15 June 2019: Aircel’s resolution professional and its proposed acquirer UV Asset Reconstruction Co. Ltd (UVARCL) have started talks with Bharti Airtel, Vodafone Idea and Reliance Jio to sell the bankrupt telco’s spectrum, said people with knowledge of the matter. That appears to contradict the stand of the Department of Telecommunications (DoT) that only the government can sell airwaves via auctions, they said.
The DoT’s view stemmed from the realisation it could get only Rs 2-3 crore from the resolution process cleared by the committee of creditors (CoC). That compares with the Rs 10,000 crore it has sought and the Rs 2,000 crore approved by the resolution professional Deloitte, said the people cited above. DoT’s opposition is also based on the government’s view that spectrum is a sovereign asset and a telco is only given right of use for a specific time period, they said. It doesn’t become the operator’s property.
“UVARCL has already held initial round of talks with existing telcos to sell Aircel’s spectrum in the 900 MHz and 1800 MHz bands,” said one of the persons.
Spectrum is Aircel’s most valuable asset. Another person said that the spectrum bands, which are valid until 2026 except for Tamil Nadu, “should evoke interest from the telcos planning to expand their 4G base but at about a 20-25% discount on the base price offered in last auction.” Aircel has previously told the National Company Law Tribunal that its spectrum is worth Rs 1,100-2,000 crore. Bharti Airtel, Vodafone Idea, Reliance Jio Infocomm, Aircel, Deloitte and UVARCL did not respond to queries.
Less than Rs 100 crore has been earmarked for operational creditors, including the DoT, in the resolution plan approved by the CoC, according to the people aware of developments. “Aircel’s asset value has depleted tremendously,” said one of them, “and given the circumstances even the financial creditors cannot recover a lot and thus the operational creditors have even a lesser chance.”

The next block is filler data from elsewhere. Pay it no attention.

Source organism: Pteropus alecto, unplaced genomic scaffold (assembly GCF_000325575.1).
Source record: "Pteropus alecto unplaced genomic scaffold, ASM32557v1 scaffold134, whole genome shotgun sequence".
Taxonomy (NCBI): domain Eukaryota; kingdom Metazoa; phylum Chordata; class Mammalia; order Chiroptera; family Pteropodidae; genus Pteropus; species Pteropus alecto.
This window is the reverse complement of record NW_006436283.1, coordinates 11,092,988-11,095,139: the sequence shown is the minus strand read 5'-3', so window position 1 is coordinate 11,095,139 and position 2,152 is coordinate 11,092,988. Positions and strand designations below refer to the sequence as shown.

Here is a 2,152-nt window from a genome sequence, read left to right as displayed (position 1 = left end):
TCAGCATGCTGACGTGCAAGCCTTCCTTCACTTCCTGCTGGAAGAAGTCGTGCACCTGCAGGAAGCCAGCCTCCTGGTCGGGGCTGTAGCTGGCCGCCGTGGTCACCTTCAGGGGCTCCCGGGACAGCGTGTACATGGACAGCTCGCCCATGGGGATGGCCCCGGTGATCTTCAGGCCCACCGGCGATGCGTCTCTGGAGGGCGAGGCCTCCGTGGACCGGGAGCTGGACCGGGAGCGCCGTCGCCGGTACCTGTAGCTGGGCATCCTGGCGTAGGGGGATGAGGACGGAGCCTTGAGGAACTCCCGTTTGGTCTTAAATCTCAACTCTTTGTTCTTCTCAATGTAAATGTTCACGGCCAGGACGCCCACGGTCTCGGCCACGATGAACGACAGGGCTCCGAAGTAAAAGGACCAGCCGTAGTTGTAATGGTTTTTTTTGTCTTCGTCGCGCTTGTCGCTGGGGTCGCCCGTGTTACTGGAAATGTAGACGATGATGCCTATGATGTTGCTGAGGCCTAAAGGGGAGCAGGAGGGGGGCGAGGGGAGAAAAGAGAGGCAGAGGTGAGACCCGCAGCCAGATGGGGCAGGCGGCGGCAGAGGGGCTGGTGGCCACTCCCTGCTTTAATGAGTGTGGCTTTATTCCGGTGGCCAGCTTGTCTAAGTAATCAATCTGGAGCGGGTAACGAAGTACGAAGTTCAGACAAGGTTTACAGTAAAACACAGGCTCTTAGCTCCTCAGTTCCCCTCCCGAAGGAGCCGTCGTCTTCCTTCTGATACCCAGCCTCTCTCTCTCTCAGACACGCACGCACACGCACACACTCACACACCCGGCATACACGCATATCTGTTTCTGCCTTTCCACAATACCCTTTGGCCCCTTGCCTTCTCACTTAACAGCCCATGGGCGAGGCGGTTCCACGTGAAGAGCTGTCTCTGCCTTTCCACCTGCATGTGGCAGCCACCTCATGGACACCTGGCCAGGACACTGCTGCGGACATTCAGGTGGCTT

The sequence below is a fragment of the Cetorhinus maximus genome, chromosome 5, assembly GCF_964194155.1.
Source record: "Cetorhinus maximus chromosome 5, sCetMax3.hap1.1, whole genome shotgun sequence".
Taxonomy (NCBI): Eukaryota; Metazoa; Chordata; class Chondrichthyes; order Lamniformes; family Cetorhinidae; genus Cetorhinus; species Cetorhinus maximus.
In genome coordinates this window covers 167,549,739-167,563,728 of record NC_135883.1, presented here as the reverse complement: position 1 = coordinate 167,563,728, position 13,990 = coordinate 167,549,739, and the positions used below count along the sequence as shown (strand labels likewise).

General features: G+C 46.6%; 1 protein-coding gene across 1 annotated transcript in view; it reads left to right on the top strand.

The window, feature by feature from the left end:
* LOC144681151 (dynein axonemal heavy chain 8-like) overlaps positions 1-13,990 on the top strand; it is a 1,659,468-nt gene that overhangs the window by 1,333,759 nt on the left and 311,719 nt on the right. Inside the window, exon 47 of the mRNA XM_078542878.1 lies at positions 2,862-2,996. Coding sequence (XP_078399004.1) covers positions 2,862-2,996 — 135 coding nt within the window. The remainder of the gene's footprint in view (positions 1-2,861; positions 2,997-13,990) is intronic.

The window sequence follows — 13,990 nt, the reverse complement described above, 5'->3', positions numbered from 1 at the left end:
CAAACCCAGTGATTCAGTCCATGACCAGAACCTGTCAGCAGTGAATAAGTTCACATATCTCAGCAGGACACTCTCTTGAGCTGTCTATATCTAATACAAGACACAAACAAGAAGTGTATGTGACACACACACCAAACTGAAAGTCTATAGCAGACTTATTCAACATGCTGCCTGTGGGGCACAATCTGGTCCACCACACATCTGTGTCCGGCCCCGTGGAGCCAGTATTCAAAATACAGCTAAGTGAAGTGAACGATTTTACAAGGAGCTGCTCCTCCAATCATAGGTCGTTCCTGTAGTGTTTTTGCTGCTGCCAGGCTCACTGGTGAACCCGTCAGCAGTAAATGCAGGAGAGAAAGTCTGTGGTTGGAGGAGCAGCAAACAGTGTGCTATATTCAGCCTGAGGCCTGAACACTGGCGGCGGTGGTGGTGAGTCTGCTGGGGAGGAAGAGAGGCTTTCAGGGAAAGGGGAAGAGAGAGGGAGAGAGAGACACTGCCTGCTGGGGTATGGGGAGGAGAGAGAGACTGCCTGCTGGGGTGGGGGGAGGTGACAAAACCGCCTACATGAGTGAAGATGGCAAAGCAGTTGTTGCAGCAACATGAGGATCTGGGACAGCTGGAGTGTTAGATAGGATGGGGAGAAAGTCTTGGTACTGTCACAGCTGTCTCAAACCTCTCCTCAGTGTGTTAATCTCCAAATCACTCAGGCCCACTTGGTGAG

Financial creditors will in all “be able to recover about Rs 3,000 crore or at most 20% of their exposure,” he said. The DoT argued before the NCLT that Aircel’s spectrum should be returned, added to the pool and auctioned at market rates.
“The DoT needs to recover its dues but there is not much one can do since the assets’ value has deteriorated,” said the person. Apart from spectrum, the assets include the enterprise business, fibre and land parcels along with some infrastructure. The NCLT Mumbai bench at its last hearing on Monday, directed resolution professional Deloitte to send the DoT its proposal on how the government can recover the money.
“The DoT can fight and even take the matter up to the Supreme Court,” said one of the people cited earlier. “It was aware of the resolution plan since it had attended the committee of creditors’ meetings but did not have a voting right by virtue of being an operational creditor.”
Aircel declared bankruptcy in March 2018 after failing to repay debt of Rs 20,000 crore. It faced claims worth Rs 20,000 crore from lenders and that for a similar amount from operational creditors. The company has been administered by Deloitte for a year and is in the last stage of the insolvency process, as part of which the CoC has agreed to hand over the reins to asset reconstruction firm UVARCL.
An application for the appointment of the asset reconstruction company is also pending in the NCLT. The government will probably want the spectrum to revert to it as the Aircel case could set a precedent, said experts. Reliance Communications has also landed up in the insolvency court and is battling the DoT over airwaves, they pointed out.